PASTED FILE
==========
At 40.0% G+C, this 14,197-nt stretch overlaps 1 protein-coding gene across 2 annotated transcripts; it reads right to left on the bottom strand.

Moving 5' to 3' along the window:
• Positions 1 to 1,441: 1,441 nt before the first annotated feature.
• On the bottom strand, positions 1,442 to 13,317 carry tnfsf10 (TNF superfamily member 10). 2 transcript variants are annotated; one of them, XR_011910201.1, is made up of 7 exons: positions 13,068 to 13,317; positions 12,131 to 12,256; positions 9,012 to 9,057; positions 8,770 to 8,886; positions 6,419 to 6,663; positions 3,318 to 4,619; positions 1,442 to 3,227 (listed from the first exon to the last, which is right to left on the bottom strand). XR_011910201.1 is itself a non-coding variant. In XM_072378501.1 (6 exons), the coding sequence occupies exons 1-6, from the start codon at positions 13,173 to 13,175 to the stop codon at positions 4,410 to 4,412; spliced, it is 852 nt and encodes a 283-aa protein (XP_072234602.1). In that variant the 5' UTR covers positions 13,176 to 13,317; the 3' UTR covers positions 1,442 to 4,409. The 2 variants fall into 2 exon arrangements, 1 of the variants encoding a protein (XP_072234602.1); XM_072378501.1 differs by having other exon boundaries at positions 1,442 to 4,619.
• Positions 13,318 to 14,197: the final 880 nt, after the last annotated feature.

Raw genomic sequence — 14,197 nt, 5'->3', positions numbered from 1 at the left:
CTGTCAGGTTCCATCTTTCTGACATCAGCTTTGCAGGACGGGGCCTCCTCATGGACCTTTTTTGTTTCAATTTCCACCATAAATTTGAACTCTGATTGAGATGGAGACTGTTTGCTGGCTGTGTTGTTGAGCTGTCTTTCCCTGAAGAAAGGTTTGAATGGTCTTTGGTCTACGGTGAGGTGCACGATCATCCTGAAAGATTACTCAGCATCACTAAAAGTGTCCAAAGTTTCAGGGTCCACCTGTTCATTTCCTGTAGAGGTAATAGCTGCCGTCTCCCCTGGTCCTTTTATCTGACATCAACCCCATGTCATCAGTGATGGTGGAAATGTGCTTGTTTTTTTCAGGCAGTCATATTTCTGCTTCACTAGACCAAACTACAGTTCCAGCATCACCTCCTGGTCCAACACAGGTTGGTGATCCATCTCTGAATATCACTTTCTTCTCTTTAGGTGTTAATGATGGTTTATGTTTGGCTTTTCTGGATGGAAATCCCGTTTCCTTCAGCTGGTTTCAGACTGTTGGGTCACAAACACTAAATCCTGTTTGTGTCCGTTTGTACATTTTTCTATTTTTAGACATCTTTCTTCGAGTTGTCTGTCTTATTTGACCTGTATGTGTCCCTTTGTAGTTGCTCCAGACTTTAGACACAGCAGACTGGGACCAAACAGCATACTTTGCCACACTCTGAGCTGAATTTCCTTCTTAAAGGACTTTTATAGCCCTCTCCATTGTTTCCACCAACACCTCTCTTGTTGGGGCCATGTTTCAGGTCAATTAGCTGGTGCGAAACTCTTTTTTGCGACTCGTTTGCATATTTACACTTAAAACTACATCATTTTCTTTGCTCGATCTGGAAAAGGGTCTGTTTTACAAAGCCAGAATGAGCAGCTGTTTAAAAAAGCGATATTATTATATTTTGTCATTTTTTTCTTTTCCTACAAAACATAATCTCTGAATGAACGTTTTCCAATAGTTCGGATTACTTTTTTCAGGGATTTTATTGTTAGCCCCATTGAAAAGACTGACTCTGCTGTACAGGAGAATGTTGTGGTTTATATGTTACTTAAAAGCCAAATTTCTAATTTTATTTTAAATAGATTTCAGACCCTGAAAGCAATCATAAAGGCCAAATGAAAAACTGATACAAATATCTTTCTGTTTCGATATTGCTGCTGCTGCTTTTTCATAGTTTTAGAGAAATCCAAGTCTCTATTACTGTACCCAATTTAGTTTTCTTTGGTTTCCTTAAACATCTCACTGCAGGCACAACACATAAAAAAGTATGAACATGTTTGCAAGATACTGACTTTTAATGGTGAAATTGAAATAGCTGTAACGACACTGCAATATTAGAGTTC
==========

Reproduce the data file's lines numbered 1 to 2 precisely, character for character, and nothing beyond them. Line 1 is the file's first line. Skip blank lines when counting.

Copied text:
At 40.0% G+C, this 14,197-nt stretch overlaps 1 protein-coding gene across 2 annotated transcripts; it reads right to left on the bottom strand.

Moving 5' to 3' along the window: